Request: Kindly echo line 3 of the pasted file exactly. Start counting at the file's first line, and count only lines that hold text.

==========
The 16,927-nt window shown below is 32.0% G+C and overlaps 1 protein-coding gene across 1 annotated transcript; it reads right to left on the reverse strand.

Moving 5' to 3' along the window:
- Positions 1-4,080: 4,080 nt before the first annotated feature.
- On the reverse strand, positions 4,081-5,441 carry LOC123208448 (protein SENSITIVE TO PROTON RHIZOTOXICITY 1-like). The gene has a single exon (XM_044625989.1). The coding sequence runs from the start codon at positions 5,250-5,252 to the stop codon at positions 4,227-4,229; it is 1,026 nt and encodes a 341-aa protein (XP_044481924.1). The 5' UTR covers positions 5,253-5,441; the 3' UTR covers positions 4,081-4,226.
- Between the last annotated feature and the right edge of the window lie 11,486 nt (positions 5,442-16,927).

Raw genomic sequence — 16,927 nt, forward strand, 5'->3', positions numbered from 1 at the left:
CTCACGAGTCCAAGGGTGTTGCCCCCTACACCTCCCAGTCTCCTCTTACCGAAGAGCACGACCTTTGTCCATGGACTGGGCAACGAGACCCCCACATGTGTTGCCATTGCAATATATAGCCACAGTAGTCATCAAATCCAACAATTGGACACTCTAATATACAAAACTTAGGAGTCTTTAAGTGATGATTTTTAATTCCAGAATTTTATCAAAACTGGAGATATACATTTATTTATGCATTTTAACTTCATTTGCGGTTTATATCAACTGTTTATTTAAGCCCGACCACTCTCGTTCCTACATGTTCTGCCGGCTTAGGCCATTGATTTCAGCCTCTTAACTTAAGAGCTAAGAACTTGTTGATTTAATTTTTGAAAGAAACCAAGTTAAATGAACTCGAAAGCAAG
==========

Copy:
- Positions 1-4,080: 4,080 nt before the first annotated feature.